There’s nothing new about a marketing or ad campaign “going viral.”
Back in the 1930s and 1940s, a woman named Josephine Mentzer built a beauty empire through viral tactics. You know her as Estée Lauder.
As a peddler of youth and friend to the rich and famous, she knew how to create intimacy and buzz to build her brand, long before YouTube and Twitter.
“Telegraph, telephone, tell a woman” was her mantra for word-of-mouth brand building. She also knew that by giving out free samples or “gifts with purchase,” as they came to be known, she would create intimacy with customers. In that way, the saleswoman extraordinaire built an empire.
Such viral marketing tactics, called “whispering campaigns,” were rampant in the 1930s. They worked like this: A company would hire women to, say, ride up and down an office elevator, talking about a great department store sale, just loudly enough to be overheard. Actors on subways might accidentally run into one another, then talk about tires. Word got around.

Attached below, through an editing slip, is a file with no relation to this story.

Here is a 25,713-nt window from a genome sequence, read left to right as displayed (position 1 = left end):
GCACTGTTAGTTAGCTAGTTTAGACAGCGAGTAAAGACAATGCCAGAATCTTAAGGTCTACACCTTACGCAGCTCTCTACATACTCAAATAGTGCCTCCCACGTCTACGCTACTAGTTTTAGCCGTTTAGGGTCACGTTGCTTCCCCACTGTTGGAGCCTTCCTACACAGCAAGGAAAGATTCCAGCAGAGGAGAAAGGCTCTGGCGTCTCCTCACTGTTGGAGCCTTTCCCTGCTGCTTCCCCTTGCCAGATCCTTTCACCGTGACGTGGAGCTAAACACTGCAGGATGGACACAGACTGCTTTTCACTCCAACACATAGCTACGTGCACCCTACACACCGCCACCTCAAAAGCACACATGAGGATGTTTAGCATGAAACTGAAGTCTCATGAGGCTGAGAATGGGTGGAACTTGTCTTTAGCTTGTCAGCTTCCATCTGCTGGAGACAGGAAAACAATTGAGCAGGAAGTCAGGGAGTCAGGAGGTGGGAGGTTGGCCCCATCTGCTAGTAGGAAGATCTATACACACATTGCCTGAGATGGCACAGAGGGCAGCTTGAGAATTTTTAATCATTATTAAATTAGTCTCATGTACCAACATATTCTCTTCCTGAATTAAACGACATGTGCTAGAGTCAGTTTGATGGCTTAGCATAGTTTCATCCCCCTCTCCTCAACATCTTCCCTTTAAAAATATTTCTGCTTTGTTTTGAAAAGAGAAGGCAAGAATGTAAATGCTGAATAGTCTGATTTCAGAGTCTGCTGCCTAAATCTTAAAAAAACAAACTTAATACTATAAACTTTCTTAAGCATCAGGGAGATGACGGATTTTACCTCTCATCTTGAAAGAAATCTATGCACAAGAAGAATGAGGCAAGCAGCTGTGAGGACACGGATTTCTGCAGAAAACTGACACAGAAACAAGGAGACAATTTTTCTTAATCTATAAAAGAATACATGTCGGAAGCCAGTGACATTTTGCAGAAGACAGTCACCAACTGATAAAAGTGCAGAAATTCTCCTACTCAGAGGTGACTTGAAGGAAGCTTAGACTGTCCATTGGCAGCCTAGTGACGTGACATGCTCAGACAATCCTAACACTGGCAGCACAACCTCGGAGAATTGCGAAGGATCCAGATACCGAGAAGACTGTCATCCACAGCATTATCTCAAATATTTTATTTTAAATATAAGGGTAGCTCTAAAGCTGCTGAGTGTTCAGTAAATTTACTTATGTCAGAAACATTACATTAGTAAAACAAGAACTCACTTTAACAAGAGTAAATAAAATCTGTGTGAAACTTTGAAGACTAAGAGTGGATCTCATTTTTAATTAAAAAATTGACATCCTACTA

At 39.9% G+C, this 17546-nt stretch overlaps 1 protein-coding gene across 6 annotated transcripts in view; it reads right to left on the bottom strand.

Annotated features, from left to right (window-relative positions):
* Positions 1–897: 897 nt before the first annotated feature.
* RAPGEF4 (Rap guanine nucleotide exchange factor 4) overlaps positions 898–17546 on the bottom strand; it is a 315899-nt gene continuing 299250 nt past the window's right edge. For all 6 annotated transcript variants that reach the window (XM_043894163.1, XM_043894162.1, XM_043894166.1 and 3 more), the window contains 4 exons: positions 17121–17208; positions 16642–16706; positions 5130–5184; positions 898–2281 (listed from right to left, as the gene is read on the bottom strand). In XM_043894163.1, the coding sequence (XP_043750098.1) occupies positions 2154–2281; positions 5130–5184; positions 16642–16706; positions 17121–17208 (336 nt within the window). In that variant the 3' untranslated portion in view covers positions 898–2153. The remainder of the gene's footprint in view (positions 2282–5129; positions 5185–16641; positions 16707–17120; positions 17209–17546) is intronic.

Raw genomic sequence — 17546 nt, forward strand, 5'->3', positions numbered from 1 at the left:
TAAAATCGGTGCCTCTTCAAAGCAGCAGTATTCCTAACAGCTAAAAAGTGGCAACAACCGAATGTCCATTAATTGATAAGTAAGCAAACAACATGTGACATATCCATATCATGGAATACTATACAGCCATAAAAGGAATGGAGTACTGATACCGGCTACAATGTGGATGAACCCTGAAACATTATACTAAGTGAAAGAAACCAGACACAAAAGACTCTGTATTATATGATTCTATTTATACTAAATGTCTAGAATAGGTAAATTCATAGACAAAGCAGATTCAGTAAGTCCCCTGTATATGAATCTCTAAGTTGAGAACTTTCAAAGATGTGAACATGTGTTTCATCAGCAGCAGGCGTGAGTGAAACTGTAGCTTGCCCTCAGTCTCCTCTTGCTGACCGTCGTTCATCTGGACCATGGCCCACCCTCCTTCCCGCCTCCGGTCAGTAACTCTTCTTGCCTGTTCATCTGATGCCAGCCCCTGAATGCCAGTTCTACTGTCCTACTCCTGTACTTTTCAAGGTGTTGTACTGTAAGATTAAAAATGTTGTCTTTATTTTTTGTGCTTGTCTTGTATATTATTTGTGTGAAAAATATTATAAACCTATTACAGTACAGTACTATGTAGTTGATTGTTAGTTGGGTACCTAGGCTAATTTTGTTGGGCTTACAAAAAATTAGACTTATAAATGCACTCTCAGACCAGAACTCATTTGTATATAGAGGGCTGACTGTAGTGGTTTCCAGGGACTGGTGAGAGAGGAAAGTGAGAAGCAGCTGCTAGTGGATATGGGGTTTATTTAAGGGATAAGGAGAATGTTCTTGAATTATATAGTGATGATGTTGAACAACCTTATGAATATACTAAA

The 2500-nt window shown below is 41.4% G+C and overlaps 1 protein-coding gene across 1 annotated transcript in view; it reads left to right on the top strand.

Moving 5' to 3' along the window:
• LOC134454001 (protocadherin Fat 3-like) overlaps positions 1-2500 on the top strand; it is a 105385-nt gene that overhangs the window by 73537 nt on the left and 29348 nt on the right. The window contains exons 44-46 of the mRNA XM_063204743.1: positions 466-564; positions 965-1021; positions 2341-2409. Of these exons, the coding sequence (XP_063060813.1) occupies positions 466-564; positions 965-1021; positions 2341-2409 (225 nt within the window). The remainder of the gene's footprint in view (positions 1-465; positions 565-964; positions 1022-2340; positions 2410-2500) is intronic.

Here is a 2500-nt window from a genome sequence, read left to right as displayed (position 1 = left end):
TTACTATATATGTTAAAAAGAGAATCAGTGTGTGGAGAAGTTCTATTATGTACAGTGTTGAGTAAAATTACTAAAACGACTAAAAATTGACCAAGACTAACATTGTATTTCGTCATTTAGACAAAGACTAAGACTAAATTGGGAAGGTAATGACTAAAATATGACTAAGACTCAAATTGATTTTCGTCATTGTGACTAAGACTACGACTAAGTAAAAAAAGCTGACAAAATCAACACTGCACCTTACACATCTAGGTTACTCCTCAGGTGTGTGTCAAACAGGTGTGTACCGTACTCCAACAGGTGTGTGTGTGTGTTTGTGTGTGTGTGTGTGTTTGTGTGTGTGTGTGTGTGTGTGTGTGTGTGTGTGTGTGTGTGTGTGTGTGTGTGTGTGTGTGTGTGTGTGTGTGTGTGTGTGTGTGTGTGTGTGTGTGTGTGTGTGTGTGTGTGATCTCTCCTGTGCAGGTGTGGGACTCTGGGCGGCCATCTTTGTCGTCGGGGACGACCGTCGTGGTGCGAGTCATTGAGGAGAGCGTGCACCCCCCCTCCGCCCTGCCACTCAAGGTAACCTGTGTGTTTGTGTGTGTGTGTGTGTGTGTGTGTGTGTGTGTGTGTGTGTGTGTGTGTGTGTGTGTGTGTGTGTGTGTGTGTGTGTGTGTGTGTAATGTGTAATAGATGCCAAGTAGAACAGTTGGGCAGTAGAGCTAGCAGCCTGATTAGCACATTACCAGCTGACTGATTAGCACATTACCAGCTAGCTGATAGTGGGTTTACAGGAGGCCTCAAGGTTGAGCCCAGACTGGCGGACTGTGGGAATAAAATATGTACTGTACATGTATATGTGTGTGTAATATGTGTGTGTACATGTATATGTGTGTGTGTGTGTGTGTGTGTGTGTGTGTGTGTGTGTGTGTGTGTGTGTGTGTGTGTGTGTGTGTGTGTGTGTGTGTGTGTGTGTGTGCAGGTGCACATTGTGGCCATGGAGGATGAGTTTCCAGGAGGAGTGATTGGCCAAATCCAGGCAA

These days, companies like Nike use viral marketing to build excitement around their brand. When Nike had a new three-minute video spot ready to release, it shared the goods first with its Facebook fans. Result: nearly 8 million views in the first week of the campaign.
Everything old is, in fact, new again.
— Adapted from The Art of the Sale, Philip Delves Broughton; “Undercover Selling: 1930s Whispering Campaigns,” Carrie McLaren, Stay Free.